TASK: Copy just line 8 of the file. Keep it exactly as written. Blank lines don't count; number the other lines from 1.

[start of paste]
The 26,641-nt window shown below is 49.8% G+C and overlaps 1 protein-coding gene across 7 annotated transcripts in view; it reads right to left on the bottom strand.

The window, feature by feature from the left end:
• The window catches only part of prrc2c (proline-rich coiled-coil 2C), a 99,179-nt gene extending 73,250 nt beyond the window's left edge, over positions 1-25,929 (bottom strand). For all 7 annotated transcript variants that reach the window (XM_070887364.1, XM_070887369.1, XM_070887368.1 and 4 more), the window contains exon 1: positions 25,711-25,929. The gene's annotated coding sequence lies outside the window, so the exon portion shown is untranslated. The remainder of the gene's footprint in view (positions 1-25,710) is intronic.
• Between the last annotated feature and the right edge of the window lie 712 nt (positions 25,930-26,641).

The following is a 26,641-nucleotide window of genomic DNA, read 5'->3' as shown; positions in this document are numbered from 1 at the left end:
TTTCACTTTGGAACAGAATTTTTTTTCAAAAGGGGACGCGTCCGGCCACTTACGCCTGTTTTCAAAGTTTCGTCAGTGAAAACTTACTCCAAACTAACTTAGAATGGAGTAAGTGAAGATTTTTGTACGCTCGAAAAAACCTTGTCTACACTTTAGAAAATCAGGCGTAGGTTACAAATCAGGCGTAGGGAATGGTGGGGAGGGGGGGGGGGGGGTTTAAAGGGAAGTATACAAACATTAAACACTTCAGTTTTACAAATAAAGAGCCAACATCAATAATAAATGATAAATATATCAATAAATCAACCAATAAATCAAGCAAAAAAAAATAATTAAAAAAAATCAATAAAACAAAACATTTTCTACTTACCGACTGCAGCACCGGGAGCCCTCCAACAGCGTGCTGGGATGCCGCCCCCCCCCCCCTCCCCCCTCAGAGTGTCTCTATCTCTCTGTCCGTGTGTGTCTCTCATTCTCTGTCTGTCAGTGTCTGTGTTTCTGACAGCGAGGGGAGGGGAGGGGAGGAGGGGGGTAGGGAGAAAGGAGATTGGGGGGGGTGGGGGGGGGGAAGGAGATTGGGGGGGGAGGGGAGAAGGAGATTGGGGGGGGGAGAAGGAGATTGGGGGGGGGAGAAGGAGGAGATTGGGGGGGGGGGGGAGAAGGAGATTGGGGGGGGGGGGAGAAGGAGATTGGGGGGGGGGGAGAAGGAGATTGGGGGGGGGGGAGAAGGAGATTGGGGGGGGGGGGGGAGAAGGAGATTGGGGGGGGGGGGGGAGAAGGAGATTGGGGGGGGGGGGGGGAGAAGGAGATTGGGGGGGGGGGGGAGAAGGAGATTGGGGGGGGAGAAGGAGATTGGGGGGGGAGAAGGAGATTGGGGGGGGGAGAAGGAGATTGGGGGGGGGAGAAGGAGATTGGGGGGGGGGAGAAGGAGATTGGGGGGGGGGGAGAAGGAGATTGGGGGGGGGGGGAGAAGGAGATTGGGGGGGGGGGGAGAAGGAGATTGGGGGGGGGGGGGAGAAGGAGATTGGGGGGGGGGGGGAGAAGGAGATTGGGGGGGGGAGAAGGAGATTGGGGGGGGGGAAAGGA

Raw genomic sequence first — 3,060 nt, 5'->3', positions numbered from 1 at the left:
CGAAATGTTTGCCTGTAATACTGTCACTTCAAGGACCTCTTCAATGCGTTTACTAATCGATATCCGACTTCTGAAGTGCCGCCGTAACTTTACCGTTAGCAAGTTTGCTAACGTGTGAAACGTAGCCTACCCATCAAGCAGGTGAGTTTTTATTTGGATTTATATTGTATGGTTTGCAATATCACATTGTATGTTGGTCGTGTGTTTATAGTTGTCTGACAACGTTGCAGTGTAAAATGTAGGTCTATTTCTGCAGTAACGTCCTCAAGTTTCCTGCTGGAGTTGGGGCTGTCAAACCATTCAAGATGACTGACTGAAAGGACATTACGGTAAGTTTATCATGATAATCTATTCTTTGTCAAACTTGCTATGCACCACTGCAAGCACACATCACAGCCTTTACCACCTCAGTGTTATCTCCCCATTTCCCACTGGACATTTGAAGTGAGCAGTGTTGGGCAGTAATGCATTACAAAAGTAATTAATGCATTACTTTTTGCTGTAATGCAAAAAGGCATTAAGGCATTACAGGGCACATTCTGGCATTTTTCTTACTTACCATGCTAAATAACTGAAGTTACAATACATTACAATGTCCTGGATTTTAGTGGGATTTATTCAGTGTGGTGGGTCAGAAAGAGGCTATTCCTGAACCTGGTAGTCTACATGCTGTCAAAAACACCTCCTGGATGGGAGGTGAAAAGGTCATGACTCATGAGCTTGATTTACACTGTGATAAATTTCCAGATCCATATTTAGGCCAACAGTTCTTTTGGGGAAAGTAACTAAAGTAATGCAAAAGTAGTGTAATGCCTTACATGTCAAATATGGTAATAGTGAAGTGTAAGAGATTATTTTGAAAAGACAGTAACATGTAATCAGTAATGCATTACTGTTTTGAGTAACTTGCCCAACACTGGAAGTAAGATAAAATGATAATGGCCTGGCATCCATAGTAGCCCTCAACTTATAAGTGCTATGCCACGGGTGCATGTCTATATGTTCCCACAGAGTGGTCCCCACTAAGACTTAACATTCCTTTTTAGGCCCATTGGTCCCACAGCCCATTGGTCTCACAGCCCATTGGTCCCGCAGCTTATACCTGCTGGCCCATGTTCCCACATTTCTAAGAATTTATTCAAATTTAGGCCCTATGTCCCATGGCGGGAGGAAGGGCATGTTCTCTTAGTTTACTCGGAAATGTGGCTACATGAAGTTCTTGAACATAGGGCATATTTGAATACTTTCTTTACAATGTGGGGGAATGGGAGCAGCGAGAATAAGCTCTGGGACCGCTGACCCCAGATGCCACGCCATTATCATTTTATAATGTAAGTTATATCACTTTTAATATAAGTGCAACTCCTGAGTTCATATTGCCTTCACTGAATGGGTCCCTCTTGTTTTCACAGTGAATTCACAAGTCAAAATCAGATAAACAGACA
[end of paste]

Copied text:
CGAAATGTTTGCCTGTAATACTGTCACTTCAAGGACCTCTTCAATGCGTTTACTAATCGATATCCGACTTCTGAAGTGCCGCCGTAACTTTACCGTTAGCAAGTTTGCTAACGTGTGAAACGTAGCCTACCCATCAAGCAGGTGAGTTTTTATTTGGATTTATATTGTATGGTTTGCAATATCACATTGTATGTTGGTCGTGTGTTTATAGTTGTCTGACAACGTTGCAGTGTAAAATGTAGGTCTATTTCTGCAGTAACGTCCTCAAGTTTCCTGCTGGAGTTGGGGCTGTCAAACCATTCAAGATGACTGACTGAAAGGACATTACGGTAAGTTTATCATGATAATCTATTCTTTGTCAAACTTGCTATGCACCACTGCAAGCACACATCACAGCCTTTACCACCTCAGTGTTATCTCCCCATTTCCCACTGGACATTTGAAGTGAGCAGTGTTGGGCAGTAATGCATTACAAAAGTAATTAATGCATTACTTTTTGCTGTAATGCAAAAAGGCATTAAGGCATTACAGGGCACATTCTGGCATTTTTCTTACTTACCATGCTAAATAACTGAAGTTACAATACATTACAATGTCCTGGATTTTAGTGGGATTTATTCAGTGTGGTGGGTCAGAAAGAGGCTATTCCTGAACCTGGTAGTCTACATGCTGTCAAAAACACCTCCTGGATGGGAGGTGAAAAGGTCATGACTCATGAGCTTGATTTACACTGTGATAAATTTCCAGATCCATATTTAGGCCAACAGTTCTTTTGGGGAAAGTAACTAAAGTAATGCAAAAGTAGTGTAATGCCTTACATGTCAAATATGGTAATAGTGAAGTGTAAGAGATTATTTTGAAAAGACAGTAACATGTAATCAGTAATGCATTACTGTTTTGAGTAACTTGCCCAACACTGGAAGTAAGATAAAATGATAATGGCCTGGCATCCATAGTAGCCCTCAACTTATAAGTGCTATGCCACGGGTGCATGTCTATATGTTCCCACAGAGTGGTCCCCACTAAGACTTAACATTCCTTTTTAGGCCCATTGGTCCCACAGCCCATTGGTCTCACAGCCCATTGGTCCCGCAGCTTATACCTGCTGGCCCATGTTCCCACATTTCTAAGAATTTATTCAAATTTAGGCCCTATGTCCCATGGCGGGAGGAAGGGCATGTTCTCTTAGTTTACTCGGAAATGTGGCTACATGAAGTTCTTGAACATAGGGCATATTTGAATACTTTCTTTACAATGTGGGGGAATGGGAGCAGCGAGAATAAGCTCTGGGACCGCTGACCCCAGATGCCACGCCATTATCATTTTATAATGTAAGTTATATCACTTTTAATATAAGTGCAACTCCTGAGTTCATATTGCCTTCACTGAATGGGTCCCTCTTGTTTTCACAGTGAATTCACAAGTCAAAATCAGATAAACAGACA